Tom Watson: 10 Years Later

Tom Watson
2009 British Open
Credit: Fred Vuich

Tom Watson is the greatest links golf player of all-time nobody understood how the play the game on links course more than this man from Kansas City, Missouri.  Between 1975 and 1983 Watson won the Claret Jug five times 2nd most ever behind Old Tom Morris who played in the 1800s. His win in 1977 came at Turnberry Resort on the southwest coast of Scottland, by one shot over Jack Nicklaus in the famous “Duel in the Sun” 32 years later the Open Championship was back at Turnberry for the 4th time, Watson was 59-years-young making what many expected to be his 2nd to last appearance in the Open. When the tournament began on Thursday morning nobody could have imagined the four days that would transpire and how one big gust of wind, ended what would have been the greatest sports story of all time.

When the 2009 Open Championship began at Turnberry Resort on July 16th, 2009. Many scores stunned everyone watching with Tiger Woods struggling to a 71, 2003 Champion Ben Curtis shot 65 tied with Kenichi Kuboya and…Tom Watson. Watson played his first practice round on Monday and was one of the few to play a round on Wednesday in 50+ mph winds a tactic he said gave him a huge advantage. His real advantage was his experience at Turnberry whereas we previously stated won in he knew on Friday the winds would change and the course would start playing mostly into the wind, unlike the with the wind conditions it had been playing in most of the week. With that experience in hand, he went back out in Friday’s conditions and shot 70 and everyone realized that something special was happening. Watson later said that night he got so many emails that his server crashed. It was unbelievable at 59-years old Watson was tied for the lead in the Open Championship.

In the 3rd round, Watson continued his good play with a 71 and carried a one-shot lead into the final round. Before he could even start his final round Ross Fisher had taken the lead from him with two early birdies, but a bogey and quad dropped him further back. Watson made two early bogeys to drop back to -2, tied with Lee Westwood but three late bogeys cost Westwood his chances. Watson made the turn at -2 but made a quick birdie at 11 two shots ahead of Stewart Cink. It was clear it was down to these two men and Cink closed with 3 birdies in the final six holes. Watson stood on the tee of the Par 5 17th tied with Cink, one birdie and one par and he’d win a 6th Open Championship. Two brilliant shots into the Par Five and he was just over the green, he two-putted for birdie and went to the 18th needing a Par to complete the greatest sports story ever made. He safely found the fairway in pretty much the same spot he was in 32-years prior. 186 yards to the pin, 196 to the back edge, one more good shot and a 6th Claret Jug was his. Watson asked his caddie, Neil Oxman “Ox what are you thinking” Oxman replied “I’m thinking 8” Waston said “So am I” He pulled his 8-iron out and hit the shot with the ball in the air it looked perfect, Watson later said it looked just like the 2nd shot he hit in 77 to 2 feet to clinch the tournament. It landed directly on a downslope, and the instant it landed a massive gust of wind blew and in what in any of circumstances would have been a perfect shot to 3 feet, rolled over the green. The crowd went “Ohhh, awww” as it rolled over. If the ball had landed a foot further or in either direction left or right it would have been a tap in birdie and he would have won. Over the green, he elected to putt instead of chip and he hit it too hard and it rolled 8 feet past. The mood around the event went from Oh my god this is happening to oh no. Watson missed the Par Putt and now had to play a playoff with Cink for the title.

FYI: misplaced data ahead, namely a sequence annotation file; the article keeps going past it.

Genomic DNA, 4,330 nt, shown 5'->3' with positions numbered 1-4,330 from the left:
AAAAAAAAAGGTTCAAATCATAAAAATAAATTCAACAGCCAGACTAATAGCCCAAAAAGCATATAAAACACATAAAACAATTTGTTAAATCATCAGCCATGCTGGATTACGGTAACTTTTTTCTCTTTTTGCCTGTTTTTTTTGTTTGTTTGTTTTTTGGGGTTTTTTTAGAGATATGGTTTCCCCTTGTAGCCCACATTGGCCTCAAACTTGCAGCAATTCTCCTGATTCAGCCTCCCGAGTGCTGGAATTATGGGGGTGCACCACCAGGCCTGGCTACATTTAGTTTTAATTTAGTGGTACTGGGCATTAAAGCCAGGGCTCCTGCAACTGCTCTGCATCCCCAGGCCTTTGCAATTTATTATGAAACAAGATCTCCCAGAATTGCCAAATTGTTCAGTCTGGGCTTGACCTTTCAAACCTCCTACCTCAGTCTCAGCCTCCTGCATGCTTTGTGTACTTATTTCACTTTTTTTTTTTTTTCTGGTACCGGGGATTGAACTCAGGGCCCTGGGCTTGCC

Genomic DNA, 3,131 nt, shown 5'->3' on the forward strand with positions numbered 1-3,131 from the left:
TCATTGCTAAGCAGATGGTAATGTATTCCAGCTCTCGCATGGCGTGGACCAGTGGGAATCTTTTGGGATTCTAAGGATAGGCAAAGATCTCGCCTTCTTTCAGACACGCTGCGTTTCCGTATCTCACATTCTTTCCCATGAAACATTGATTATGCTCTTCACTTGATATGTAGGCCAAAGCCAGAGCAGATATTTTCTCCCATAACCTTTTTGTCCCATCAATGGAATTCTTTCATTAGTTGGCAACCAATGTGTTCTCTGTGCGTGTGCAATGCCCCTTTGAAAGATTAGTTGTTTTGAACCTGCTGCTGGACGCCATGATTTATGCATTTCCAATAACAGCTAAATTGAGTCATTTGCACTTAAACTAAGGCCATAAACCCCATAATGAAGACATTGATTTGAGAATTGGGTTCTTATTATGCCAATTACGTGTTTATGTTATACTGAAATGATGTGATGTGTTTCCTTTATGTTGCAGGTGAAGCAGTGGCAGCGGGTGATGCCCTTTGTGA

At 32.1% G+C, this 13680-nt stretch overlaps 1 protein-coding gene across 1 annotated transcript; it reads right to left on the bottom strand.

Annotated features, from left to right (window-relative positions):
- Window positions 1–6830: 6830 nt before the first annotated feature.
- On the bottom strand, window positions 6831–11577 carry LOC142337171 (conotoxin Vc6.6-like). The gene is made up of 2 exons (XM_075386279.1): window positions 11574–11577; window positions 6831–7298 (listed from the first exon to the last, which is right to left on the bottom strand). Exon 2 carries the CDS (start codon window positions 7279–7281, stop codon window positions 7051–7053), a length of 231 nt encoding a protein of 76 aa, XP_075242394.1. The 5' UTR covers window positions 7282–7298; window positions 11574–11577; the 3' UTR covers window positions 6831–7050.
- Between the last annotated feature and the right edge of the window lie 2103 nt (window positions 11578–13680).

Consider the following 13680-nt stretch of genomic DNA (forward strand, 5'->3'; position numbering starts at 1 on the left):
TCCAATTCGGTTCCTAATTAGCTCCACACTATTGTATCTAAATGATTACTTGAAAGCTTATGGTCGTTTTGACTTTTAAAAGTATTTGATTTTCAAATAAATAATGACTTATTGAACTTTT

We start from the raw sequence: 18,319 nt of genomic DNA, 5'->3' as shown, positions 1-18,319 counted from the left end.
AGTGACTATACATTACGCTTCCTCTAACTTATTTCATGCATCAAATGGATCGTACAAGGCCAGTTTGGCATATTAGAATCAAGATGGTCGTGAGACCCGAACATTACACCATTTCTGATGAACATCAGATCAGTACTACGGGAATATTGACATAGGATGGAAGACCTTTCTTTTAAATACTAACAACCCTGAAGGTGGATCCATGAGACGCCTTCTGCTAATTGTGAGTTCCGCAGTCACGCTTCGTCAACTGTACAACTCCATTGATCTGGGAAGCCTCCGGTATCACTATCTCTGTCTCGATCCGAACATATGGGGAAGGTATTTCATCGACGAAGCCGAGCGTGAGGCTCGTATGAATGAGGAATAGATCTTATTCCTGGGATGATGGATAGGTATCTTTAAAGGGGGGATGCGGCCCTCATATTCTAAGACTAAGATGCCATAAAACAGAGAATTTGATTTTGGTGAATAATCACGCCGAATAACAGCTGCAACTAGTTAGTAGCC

However, it felt like it was already over most everyone knew Watson’s emotional gas tank was close to if not empty. The playoff was a formality as Cink won easily by six shots over the four holes, however understanding the circumstances as the two walked up to the 18th hole, Cink held back and allowed Watson to walk up to the green to a thunderest ovation on his own. The joke around the sports world for years to come has been nobody except Cink’s family was rooting for him. Watson tapped in on 18 and Cink applauded along with the crowd. After the round, Watson was in the press room where the atmosphere was so sad he leaned into the mic and said “This ain’t a funeral you know” Six years later Watson played the Open Championship for the final time at St. Andrews. Despite his five victories at the Open, his second place finish ten years ago might be what he is most remembered for. In what would have simply been the most incredible story in sports history.


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